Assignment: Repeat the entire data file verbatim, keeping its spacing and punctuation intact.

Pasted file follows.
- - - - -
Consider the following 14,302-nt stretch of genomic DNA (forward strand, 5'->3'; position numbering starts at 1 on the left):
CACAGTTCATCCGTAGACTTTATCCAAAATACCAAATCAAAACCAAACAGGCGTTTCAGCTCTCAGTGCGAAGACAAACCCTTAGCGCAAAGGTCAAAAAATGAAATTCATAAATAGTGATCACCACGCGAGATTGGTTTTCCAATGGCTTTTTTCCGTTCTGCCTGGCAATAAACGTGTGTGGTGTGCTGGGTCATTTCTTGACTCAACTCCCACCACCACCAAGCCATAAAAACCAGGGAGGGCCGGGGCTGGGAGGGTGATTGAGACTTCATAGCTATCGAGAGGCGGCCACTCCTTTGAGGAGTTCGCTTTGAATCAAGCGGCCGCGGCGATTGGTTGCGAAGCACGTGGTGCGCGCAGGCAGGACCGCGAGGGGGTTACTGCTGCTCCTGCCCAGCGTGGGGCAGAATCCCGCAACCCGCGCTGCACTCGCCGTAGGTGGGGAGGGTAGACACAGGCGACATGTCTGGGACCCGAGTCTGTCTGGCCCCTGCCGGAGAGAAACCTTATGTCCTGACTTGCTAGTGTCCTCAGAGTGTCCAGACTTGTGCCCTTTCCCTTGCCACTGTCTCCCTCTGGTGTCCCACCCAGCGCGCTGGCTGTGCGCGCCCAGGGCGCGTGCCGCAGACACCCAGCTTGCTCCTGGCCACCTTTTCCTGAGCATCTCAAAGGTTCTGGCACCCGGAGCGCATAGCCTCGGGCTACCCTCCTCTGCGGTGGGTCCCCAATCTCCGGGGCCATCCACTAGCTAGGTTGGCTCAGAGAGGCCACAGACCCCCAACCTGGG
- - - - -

Consider the following 14,302-nt stretch of genomic DNA (forward strand, 5'->3'; position numbering starts at 1 on the left):
CACAGTTCATCCGTAGACTTTATCCAAAATACCAAATCAAAACCAAACAGGCGTTTCAGCTCTCAGTGCGAAGACAAACCCTTAGCGCAAAGGTCAAAAAATGAAATTCATAAATAGTGATCACCACGCGAGATTGGTTTTCCAATGGCTTTTTTCCGTTCTGCCTGGCAATAAACGTGTGTGGTGTGCTGGGTCATTTCTTGACTCAACTCCCACCACCACCAAGCCATAAAAACCAGGGAGGGCCGGGGCTGGGAGGGTGATTGAGACTTCATAGCTATCGAGAGGCGGCCACTCCTTTGAGGAGTTCGCTTTGAATCAAGCGGCCGCGGCGATTGGTTGCGAAGCACGTGGTGCGCGCAGGCAGGACCGCGAGGGGGTTACTGCTGCTCCTGCCCAGCGTGGGGCAGAATCCCGCAACCCGCGCTGCACTCGCCGTAGGTGGGGAGGGTAGACACAGGCGACATGTCTGGGACCCGAGTCTGTCTGGCCCCTGCCGGAGAGAAACCTTATGTCCTGACTTGCTAGTGTCCTCAGAGTGTCCAGACTTGTGCCCTTTCCCTTGCCACTGTCTCCCTCTGGTGTCCCACCCAGCGCGCTGGCTGTGCGCGCCCAGGGCGCGTGCCGCAGACACCCAGCTTGCTCCTGGCCACCTTTTCCTGAGCATCTCAAAGGTTCTGGCACCCGGAGCGCATAGCCTCGGGCTACCCTCCTCTGCGGTGGGTCCCCAATCTCCGGGGCCATCCACTAGCTAGGTTGGCTCAGAGAGGCCACAGACCCCCAACCTGGG